Maricor/Maricar: From embroidery to animation

Published:  August 5, 2014

Maricor/Maricar have built their young studio’s reputation on their unique embroidered art, illustration and design work — a painsaking ‘slow design’ craft process that stands out from the sea of digitally-rendered design work. But you may not know that the Sydney duo (and sisters) started out in stop motion, and recently, have been able to revisit their skills in a video project for the University of Sydney.

The Unexpected Collaborations video series was created for the launch of the University’s new research facility, the Charles Perkins Centre, which brings together experts from disparate fields such as farming, medicine and gaming, to work together on projects that meet the challenges of the future. Co-directed with Mel Pragassen (In the Thicket) and Sydney agency The Monkeys, the three short videos reflect the collaborative nature of the research facility in their production, in a mix of stop motion, live action and sculpture.

For Maricor/Maricar, embroidery has meant they are no strangers to slow, careful production, but it was a chance to use their hands in a different way. “It was such an enjoyable project where we got to stretch ourselves a bit but still able to work with our hands building and making fun stuff,” they told us. “It was great being back in animation mode. We still retained the essence of what we love creating — which is tactile and quirky visuals — just in another dimension, with more opportunities to create a sense of play through the trickery of motion.”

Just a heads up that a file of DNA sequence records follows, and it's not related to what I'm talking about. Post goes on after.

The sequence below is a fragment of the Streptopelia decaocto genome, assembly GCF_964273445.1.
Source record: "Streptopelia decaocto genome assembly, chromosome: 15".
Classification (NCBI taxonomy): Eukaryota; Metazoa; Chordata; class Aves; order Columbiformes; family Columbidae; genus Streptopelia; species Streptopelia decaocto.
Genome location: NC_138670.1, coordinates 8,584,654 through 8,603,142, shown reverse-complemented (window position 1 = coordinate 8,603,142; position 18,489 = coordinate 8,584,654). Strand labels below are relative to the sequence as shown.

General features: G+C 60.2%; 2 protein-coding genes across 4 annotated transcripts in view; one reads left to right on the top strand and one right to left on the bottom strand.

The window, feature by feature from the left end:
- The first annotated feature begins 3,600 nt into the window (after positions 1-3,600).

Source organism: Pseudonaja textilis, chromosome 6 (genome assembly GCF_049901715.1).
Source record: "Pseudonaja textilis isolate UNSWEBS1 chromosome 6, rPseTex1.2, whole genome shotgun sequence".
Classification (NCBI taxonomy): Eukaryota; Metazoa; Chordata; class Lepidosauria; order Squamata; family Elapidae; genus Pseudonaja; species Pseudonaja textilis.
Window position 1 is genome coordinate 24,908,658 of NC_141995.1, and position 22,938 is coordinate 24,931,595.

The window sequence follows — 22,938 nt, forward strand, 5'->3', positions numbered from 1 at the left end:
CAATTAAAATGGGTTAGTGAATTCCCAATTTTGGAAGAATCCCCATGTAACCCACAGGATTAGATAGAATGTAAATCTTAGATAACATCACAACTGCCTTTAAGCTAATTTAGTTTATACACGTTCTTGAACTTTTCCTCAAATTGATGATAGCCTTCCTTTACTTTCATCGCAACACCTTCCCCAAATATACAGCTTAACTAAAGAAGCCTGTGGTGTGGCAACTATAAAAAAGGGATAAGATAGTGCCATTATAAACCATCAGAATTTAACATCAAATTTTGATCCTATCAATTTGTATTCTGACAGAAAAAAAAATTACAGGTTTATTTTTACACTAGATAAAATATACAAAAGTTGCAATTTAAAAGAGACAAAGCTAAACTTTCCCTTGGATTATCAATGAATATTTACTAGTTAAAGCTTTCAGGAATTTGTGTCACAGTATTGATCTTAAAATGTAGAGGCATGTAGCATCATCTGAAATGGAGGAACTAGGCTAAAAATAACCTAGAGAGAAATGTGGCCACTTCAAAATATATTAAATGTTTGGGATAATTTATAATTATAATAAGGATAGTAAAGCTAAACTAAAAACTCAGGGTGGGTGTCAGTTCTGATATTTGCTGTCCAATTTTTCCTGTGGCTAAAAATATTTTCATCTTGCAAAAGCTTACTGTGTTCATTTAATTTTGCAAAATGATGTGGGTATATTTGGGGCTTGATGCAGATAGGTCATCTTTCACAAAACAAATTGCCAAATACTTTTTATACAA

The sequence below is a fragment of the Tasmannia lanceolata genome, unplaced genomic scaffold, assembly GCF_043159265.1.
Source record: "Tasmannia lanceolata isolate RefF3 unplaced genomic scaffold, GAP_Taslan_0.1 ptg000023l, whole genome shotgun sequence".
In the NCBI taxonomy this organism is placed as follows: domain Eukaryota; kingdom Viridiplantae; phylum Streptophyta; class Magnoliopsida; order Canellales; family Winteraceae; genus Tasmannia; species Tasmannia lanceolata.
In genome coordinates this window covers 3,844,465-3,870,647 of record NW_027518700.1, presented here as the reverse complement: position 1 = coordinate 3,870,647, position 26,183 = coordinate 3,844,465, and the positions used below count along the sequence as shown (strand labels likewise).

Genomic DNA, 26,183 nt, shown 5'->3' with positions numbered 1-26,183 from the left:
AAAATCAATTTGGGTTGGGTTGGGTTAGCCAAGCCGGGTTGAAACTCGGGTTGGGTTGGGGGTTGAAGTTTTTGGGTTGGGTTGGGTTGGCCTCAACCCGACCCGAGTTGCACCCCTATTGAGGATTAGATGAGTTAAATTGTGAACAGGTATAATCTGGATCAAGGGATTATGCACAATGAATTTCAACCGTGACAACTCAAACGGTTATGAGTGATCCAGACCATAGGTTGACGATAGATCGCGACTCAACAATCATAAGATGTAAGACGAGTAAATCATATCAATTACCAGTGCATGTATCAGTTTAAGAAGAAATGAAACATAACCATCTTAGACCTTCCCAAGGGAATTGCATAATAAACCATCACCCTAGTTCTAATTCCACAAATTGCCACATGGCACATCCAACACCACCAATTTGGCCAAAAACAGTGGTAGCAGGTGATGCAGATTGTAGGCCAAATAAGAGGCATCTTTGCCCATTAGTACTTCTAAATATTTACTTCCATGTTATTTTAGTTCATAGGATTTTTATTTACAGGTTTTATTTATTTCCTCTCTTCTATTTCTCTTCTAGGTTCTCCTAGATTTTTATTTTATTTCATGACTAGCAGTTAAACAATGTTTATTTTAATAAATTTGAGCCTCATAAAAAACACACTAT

“We wanted to visualise the ‘anything is possible’ type of energy that’s created when unexpected collaborations take place,” they explained. “It was important that we use as many found ‘ordinary’ objects as possible, but have them behave in unconventional ways — e.g. the glowing mechanised plants and bouncing ice creams.”

“The videos celebrate not just the act of thinking laterally, but behaving laterally too.”

All images: Maricor/Maricar

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